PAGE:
memory, this offseason also included a visit to Dr. James Andrews'
biomechanics lab at American Sports Medicine Institute in Birmingham,
Ala., for a full analysis of Sabathia's pitching motion. Dr. Andrews'
team also tested Sabathia's shoulder girdle and rotator cuff strength,
and gave Lopez manual resistance, rotational and rhythmic stabilization
exercises to incorporate into Sabathia's shoulder maintenance program.
"We got a lot done when we were training in CC's house, but this year
I wanted to change the plan a bit and get him out of his comfort zone,"
Lopez said. "We obviously weren't trying to create an Olympic athlete,
but we did want to develop the extension and power he needs to be more
explosive in his sport, and he loved it."
Sabathia, who was a high school quarterback in Vallejo, Calif., also
loved Yankees pitching coach Larry Rothschild's suggestion for his
offseason throwing program. From mid-October to mid-February, Sabathia
and Lopez played catch with a football four times per week to redevelop
and maintain arm strength.
Sabathia began throwing a baseball again in
mid-January, moving from soft toss and long toss to throwing off a mound
by the beginning of February.
Sabathia's diet has also been completely revamped. When he was trying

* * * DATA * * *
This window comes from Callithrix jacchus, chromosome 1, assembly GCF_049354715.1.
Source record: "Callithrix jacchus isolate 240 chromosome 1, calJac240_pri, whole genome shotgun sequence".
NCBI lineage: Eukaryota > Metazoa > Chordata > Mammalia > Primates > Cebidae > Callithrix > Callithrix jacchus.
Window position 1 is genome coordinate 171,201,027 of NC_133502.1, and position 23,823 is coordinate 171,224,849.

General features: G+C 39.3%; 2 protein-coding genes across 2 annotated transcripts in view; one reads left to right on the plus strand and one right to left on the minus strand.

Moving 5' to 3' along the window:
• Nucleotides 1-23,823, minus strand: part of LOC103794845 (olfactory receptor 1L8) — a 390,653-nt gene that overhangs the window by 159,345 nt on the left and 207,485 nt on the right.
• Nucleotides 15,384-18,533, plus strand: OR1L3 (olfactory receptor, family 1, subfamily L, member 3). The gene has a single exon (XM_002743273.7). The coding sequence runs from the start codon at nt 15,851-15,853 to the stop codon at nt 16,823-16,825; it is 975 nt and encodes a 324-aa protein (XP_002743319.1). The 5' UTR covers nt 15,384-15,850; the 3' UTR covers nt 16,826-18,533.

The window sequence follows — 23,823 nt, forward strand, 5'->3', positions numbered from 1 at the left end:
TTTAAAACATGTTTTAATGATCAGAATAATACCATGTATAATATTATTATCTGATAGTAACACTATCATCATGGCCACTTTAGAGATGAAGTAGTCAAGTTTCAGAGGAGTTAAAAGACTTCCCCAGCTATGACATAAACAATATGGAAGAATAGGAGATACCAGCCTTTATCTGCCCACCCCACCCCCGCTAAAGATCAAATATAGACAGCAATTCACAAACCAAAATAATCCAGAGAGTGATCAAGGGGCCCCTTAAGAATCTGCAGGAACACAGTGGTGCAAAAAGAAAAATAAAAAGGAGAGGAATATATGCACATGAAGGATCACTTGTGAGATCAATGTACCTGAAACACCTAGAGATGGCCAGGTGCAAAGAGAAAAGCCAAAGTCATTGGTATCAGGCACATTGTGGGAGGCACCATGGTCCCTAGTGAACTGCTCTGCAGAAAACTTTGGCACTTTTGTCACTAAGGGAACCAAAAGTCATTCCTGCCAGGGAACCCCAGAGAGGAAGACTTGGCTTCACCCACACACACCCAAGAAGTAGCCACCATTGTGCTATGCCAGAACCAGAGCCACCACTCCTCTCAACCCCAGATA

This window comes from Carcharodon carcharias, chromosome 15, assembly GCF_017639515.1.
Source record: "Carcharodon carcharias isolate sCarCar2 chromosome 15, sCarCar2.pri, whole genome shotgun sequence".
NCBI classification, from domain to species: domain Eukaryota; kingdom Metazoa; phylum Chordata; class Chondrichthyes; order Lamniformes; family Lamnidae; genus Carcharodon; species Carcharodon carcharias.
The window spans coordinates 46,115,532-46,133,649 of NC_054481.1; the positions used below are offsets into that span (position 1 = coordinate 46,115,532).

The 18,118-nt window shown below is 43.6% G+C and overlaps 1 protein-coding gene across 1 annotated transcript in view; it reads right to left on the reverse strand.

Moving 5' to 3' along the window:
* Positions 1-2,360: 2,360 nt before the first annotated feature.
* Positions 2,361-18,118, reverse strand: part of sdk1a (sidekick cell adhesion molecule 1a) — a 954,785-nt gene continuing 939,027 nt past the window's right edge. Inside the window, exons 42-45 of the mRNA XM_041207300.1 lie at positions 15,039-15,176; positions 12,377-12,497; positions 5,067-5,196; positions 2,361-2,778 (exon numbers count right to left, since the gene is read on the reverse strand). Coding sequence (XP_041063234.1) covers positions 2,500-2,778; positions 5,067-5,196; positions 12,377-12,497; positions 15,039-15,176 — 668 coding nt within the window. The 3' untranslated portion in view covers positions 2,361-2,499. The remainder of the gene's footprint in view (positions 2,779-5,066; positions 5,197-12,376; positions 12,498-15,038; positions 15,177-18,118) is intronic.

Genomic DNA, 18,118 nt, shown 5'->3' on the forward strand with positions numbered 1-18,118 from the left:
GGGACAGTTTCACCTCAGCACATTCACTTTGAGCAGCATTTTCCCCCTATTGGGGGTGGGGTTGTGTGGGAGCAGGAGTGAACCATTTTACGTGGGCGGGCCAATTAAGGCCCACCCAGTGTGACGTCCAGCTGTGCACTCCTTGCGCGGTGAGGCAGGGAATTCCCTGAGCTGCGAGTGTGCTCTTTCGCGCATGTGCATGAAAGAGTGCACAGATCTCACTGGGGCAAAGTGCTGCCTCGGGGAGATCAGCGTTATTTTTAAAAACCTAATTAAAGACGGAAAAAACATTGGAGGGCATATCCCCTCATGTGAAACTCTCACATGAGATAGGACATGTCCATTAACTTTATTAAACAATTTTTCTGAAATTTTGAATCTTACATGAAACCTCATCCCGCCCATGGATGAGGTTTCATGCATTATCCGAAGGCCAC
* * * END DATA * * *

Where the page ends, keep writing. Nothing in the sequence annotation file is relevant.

to lose weight, Sabathia eliminated all carbohydrates, which left him
feeling weak and depleted.
"I felt like garbage," he said. "I had no energy. I lost the weight
pretty quickly, but given how terrible I felt, I don't think that was
the right way to do it."
Now, Sabathia eats four to five smaller meals per day, which include some carbohydrates, along with one protein shake.
"CC has a personal chef who will cook whatever [Sabathia] wants,"
Lopez said. "We've made sure to add more whole foods, fish and lean
protein and more vegetables."
Because he is maintaining his target weight, Sabathia also no longer
has to obsess about "cheat meals" and can indulge whenever he wants.
That is, if he wants a slice of pizza or a cheeseburger, he'll go for
Sabathia, 33, is now entering his 14th season in the big leagues and
claims this is the best he's felt in Spring Training in years.
"I have great energy and I feel strong, even just throwing bullpens
and batting practice," he said. "And the arm is definitely coming
Sabathia is also reaping the rewards of his healthier lifestyle and
stronger physique off the field. In the past, he had trouble keeping up
with his four children, ages 10, 8, 5 and 3.
"I've got them now," he said, "and I'm going to make sure I can continue to sprint after them."
The Yankees agree that Sabathia's changes have been for the better.
"CC has done a great job of getting in better shape than he's ever
been in, health-wise, and now he's also stronger and tighter," said
general manager Brian Cashman. "He had excess weight that it was best
for him to lose."
How Sabathia's new physique will affect his performance and velocity
over the course of another long baseball season remains to be seen.
"The proof is on the field," Lopez said. "If it works, it works. And
if it doesn't, so be it. But either way, CC is in a better position to
succeed this year than he was last year, and he's never been more
excited for a season."